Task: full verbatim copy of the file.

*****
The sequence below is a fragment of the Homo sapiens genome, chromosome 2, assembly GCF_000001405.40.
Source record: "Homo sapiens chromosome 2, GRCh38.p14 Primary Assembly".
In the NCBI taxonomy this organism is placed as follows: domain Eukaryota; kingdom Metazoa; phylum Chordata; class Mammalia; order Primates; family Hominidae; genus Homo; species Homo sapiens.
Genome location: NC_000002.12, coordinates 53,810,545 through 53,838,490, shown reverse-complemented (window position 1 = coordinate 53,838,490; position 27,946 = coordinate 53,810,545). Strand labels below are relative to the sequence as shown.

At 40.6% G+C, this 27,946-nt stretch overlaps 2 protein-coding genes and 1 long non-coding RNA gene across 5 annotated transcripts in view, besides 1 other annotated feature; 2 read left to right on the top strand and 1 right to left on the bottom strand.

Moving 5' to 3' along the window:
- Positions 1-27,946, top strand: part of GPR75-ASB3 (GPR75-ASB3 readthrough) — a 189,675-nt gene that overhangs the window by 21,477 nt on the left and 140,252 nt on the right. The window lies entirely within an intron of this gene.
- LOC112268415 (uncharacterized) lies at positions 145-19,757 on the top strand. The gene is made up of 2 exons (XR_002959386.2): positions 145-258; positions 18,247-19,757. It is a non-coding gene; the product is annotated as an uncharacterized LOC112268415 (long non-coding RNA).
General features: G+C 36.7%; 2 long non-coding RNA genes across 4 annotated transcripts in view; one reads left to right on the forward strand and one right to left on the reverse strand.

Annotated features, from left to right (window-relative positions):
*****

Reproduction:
The sequence below is a fragment of the Homo sapiens genome, chromosome 2, assembly GCF_000001405.40.
Source record: "Homo sapiens chromosome 2, GRCh38.p14 Primary Assembly".
In the NCBI taxonomy this organism is placed as follows: domain Eukaryota; kingdom Metazoa; phylum Chordata; class Mammalia; order Primates; family Hominidae; genus Homo; species Homo sapiens.
Genome location: NC_000002.12, coordinates 53,810,545 through 53,838,490, shown reverse-complemented (window position 1 = coordinate 53,838,490; position 27,946 = coordinate 53,810,545). Strand labels below are relative to the sequence as shown.

At 40.6% G+C, this 27,946-nt stretch overlaps 2 protein-coding genes and 1 long non-coding RNA gene across 5 annotated transcripts in view, besides 1 other annotated feature; 2 read left to right on the top strand and 1 right to left on the bottom strand.

Moving 5' to 3' along the window:
- Positions 1-27,946, top strand: part of GPR75-ASB3 (GPR75-ASB3 readthrough) — a 189,675-nt gene that overhangs the window by 21,477 nt on the left and 140,252 nt on the right. The window lies entirely within an intron of this gene.
- LOC112268415 (uncharacterized) lies at positions 145-19,757 on the top strand. The gene is made up of 2 exons (XR_002959386.2): positions 145-258; positions 18,247-19,757. It is a non-coding gene; the product is annotated as an uncharacterized LOC112268415 (long non-coding RNA).
General features: G+C 36.7%; 2 long non-coding RNA genes across 4 annotated transcripts in view; one reads left to right on the forward strand and one right to left on the reverse strand.

Annotated features, from left to right (window-relative positions):